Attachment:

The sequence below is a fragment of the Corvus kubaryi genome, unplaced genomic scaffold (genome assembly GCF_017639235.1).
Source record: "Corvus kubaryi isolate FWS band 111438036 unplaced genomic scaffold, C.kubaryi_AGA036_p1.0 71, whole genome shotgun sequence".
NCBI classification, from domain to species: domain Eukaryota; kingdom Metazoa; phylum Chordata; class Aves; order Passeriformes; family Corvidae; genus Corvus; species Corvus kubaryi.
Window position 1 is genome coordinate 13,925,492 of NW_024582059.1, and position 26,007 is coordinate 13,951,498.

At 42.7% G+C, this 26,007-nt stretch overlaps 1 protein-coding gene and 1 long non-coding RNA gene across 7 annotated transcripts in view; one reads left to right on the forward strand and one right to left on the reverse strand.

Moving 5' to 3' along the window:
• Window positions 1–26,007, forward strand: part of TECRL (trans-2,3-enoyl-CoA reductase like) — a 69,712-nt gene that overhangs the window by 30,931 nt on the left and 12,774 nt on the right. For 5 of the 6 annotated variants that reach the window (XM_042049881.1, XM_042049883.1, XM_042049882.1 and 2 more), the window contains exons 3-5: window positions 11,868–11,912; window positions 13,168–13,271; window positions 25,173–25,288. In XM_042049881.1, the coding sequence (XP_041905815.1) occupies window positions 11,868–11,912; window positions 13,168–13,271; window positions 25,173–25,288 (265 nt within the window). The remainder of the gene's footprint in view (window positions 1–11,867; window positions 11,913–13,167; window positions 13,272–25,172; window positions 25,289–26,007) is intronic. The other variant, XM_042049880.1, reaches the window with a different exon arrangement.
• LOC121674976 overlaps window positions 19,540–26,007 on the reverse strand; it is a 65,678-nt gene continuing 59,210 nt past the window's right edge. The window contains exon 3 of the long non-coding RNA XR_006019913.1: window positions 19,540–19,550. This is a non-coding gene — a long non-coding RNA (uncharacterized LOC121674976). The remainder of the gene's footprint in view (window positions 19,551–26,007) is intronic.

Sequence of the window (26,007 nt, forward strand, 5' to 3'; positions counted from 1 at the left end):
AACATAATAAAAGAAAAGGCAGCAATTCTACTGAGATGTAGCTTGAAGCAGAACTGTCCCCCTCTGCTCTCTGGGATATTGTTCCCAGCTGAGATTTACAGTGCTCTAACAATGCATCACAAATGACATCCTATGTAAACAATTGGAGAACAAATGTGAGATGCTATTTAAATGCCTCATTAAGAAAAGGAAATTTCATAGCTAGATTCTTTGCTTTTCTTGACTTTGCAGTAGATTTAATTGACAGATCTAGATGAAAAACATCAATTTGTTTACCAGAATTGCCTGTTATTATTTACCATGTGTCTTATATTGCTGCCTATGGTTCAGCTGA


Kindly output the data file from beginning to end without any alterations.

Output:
The sequence below is a fragment of the Corvus kubaryi genome, unplaced genomic scaffold (genome assembly GCF_017639235.1).
Source record: "Corvus kubaryi isolate FWS band 111438036 unplaced genomic scaffold, C.kubaryi_AGA036_p1.0 71, whole genome shotgun sequence".
NCBI classification, from domain to species: domain Eukaryota; kingdom Metazoa; phylum Chordata; class Aves; order Passeriformes; family Corvidae; genus Corvus; species Corvus kubaryi.
Window position 1 is genome coordinate 13,925,492 of NW_024582059.1, and position 26,007 is coordinate 13,951,498.

At 42.7% G+C, this 26,007-nt stretch overlaps 1 protein-coding gene and 1 long non-coding RNA gene across 7 annotated transcripts in view; one reads left to right on the forward strand and one right to left on the reverse strand.

Moving 5' to 3' along the window:
• Window positions 1–26,007, forward strand: part of TECRL (trans-2,3-enoyl-CoA reductase like) — a 69,712-nt gene that overhangs the window by 30,931 nt on the left and 12,774 nt on the right. For 5 of the 6 annotated variants that reach the window (XM_042049881.1, XM_042049883.1, XM_042049882.1 and 2 more), the window contains exons 3-5: window positions 11,868–11,912; window positions 13,168–13,271; window positions 25,173–25,288. In XM_042049881.1, the coding sequence (XP_041905815.1) occupies window positions 11,868–11,912; window positions 13,168–13,271; window positions 25,173–25,288 (265 nt within the window). The remainder of the gene's footprint in view (window positions 1–11,867; window positions 11,913–13,167; window positions 13,272–25,172; window positions 25,289–26,007) is intronic. The other variant, XM_042049880.1, reaches the window with a different exon arrangement.
• LOC121674976 overlaps window positions 19,540–26,007 on the reverse strand; it is a 65,678-nt gene continuing 59,210 nt past the window's right edge. The window contains exon 3 of the long non-coding RNA XR_006019913.1: window positions 19,540–19,550. This is a non-coding gene — a long non-coding RNA (uncharacterized LOC121674976). The remainder of the gene's footprint in view (window positions 19,551–26,007) is intronic.

Sequence of the window (26,007 nt, forward strand, 5' to 3'; positions counted from 1 at the left end):
AACATAATAAAAGAAAAGGCAGCAATTCTACTGAGATGTAGCTTGAAGCAGAACTGTCCCCCTCTGCTCTCTGGGATATTGTTCCCAGCTGAGATTTACAGTGCTCTAACAATGCATCACAAATGACATCCTATGTAAACAATTGGAGAACAAATGTGAGATGCTATTTAAATGCCTCATTAAGAAAAGGAAATTTCATAGCTAGATTCTTTGCTTTTCTTGACTTTGCAGTAGATTTAATTGACAGATCTAGATGAAAAACATCAATTTGTTTACCAGAATTGCCTGTTATTATTTACCATGTGTCTTATATTGCTGCCTATGGTTCAGCTGA